Luganda said if projects can pick interest in the communication component, build it from the very beginning of the project life cycle to it known through public awareness and the project being informative and beneficial to society, in building communication from the very beginning will help realize this goal.





By: Jacky Achan

Tech innovators undertaking an incubation challenge at Makerere University have been braved to first understand client needs before leaping into new software development in their field of specialization.

Michael Niyitegeka an ICDL Africa Accreditation Consultant for Uganda (a world leading computer skills certification institution) says the innovator must always be in sync with client needs for their newly developed software’s to get a good reception in the market.

“Many times we spend a lot of time developing technology for an imaginary client, spend a lot of time in building applications, building softwares all for a consumer that does not exist in real life or if the consumer exists the need is totally different,” he said.



Niyitegeka is an expert in Leadership Development, and Business Technology Strategy with a cumulative 16 years working experience in private and public sectors.


He says the time wastage risks calls for innovators to be more engaging with clients and were an agreement is reached the technology will follow in form of software development.

30 ICT students from Makerere, Kyambogo, Mbarara and Kampala International Universities are undertaking a Mendix software development challenge at Makerere University’s College of Computing and Information Sciences (CoCIS).

The training that takes ten weeks is conducted annually so as to empower the students with different skills they can use to engage clients in the entrepreneurship world of technology and this involves software development.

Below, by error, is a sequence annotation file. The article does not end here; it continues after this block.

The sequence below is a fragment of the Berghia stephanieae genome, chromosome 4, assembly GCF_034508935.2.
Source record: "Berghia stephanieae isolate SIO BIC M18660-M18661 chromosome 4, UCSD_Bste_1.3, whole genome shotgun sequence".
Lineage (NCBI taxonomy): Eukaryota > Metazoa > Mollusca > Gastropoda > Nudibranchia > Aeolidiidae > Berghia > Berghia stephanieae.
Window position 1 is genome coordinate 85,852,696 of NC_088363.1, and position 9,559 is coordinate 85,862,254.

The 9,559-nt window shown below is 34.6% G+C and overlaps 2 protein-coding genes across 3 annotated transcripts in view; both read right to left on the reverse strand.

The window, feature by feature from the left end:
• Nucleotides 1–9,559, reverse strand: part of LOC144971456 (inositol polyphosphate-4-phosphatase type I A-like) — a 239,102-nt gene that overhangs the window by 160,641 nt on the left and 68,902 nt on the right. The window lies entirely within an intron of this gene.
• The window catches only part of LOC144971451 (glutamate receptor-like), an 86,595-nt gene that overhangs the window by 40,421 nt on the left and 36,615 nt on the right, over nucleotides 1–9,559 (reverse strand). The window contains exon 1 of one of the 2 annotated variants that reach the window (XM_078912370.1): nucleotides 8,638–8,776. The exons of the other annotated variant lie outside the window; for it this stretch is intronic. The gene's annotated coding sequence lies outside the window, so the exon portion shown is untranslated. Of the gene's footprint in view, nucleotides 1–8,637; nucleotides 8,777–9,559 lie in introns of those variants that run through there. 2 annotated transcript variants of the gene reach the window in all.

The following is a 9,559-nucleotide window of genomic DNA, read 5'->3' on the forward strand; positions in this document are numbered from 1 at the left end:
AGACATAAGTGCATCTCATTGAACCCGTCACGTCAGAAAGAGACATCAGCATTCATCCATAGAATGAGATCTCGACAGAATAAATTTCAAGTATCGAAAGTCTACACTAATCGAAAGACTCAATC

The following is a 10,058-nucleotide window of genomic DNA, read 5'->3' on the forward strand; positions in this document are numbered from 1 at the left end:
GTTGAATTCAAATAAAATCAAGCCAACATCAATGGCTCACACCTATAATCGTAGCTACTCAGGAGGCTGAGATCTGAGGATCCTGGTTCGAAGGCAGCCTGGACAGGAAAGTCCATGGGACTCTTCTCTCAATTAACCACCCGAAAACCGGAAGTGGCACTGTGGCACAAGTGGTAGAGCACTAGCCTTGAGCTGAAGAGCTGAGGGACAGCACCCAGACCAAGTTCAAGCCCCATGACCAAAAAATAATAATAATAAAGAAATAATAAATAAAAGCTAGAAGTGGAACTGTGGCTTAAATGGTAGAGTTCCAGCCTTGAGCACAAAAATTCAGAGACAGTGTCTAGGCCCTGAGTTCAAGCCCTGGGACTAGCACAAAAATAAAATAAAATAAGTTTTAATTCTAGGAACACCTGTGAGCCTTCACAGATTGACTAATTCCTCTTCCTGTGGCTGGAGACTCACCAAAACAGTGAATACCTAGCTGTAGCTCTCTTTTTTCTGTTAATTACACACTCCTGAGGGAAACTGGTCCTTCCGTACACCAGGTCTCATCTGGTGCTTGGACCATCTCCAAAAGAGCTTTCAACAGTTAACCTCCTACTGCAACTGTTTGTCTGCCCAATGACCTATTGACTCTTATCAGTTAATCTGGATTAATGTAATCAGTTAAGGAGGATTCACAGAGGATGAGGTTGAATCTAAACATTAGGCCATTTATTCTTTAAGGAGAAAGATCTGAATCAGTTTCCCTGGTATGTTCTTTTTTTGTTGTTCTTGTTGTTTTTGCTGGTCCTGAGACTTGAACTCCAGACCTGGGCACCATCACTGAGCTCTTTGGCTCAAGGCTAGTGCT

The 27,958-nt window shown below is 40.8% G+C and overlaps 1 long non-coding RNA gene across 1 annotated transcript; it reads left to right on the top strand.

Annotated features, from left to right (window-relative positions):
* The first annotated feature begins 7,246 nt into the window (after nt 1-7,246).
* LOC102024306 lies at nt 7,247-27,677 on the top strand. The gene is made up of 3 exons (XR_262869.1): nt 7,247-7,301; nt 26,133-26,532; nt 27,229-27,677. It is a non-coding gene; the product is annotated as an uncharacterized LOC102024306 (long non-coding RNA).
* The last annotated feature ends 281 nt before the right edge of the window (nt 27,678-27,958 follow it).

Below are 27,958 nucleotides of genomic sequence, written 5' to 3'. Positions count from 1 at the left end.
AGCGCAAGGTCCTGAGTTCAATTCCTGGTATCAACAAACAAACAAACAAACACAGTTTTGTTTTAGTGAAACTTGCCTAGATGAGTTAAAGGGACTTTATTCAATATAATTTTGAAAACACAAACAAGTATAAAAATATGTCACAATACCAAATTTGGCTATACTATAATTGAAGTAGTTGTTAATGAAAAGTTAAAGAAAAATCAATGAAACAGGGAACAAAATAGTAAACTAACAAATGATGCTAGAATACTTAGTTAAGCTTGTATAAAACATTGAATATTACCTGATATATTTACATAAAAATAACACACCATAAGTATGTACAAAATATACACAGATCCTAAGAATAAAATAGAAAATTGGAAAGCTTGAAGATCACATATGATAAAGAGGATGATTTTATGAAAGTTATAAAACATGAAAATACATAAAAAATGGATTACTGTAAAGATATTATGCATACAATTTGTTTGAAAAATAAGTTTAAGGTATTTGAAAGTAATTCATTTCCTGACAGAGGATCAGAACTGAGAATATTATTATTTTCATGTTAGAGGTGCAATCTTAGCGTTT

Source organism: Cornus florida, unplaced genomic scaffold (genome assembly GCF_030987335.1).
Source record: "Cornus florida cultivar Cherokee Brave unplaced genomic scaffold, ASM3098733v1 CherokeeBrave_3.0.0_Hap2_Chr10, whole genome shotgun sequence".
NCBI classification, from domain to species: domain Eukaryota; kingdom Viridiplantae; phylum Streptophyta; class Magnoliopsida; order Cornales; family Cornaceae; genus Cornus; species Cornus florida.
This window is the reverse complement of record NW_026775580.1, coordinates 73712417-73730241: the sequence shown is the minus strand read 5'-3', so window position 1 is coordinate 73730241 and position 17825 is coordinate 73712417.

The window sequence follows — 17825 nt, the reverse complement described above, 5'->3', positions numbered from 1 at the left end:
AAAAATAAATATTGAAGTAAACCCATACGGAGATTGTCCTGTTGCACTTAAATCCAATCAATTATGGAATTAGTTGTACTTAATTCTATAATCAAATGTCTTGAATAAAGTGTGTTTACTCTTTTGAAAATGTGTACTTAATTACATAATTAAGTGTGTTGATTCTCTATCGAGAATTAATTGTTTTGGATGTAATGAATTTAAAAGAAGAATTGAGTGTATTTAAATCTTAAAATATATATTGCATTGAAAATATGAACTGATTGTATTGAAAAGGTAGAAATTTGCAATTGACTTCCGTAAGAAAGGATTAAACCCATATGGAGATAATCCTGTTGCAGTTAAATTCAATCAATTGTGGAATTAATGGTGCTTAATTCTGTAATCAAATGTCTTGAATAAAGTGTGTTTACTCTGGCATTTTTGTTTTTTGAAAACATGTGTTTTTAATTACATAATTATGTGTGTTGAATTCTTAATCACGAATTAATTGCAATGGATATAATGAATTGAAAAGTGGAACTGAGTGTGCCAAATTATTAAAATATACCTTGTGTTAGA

Niyitegeka says the innovators need to first engage their clients and fully understand their need and their chances of undertaking the job.

“For me, if my chances of doing the job after consulting with a client is above 70 percent I will invest my time, If its open competition I have other things to work on,” he says.

Niyitegeka broadly shared ideas on how the innovators undertaking the Mendix challenge at Makerere can engage their clients and understand their need before they go into developing technology.

Mendix is a rapid tool for software development that does not use a lot of codes. $10m has been set aside by its parent company Mendix USA and Mansystems Netherlands to improve its applicability on PCs, mobile and tablets.

The training is being supported by Mansystems, Mendix, Smile communications and Makerere University’s CoCIS.





By: Jacky Achan, Geoffrey Nyerere & Prossy Tulinomubezi

Success in the field of technological innovation is possible for young innovators to achieve were talent and novelty is combined with a profitable business plan.

Professor Gregg Pascal Zachary of Arizona State University USA tipped a group of ICT students from various Ugandan Universities in Kampala Tuesday.

“To turn into a successful entrepreneur in the Ugandan environment is difficult when you compare to other countries, but you still have to try,” he said.



Prof. Zachary speaking on entrepreneurship and innovation said having a new idea is most vital for young entrepreneurs to become successful  in the tech business.


30 Computer Science students from Makerere, Kyambogo, Mbarara and Kampala Internal Universities are undertaking a Mendix software development challenge at the Makerere University College of Computing and Information Sciences (CoCIS).

The training that takes ten weeks is conducted annually so as to empower the students with different skills that they can use to engage clients in the entrepreneurship world of technology which involves software development.

Mendix is a rapid tool for software development that does not use a lot of codes. $10m has been set aside by its parent company Mendix USA and Mansystems Netherlands to improve its applicability on PCs, mobile and tablets.

The training is being supported by Mansystems, Mendix, Smile communications and Makerere University’s CoCIS.


Listen in: https://soundcloud.com/cocismak/innovation-and-entreprenuershipmp3





By: Prossy Tulinomubezi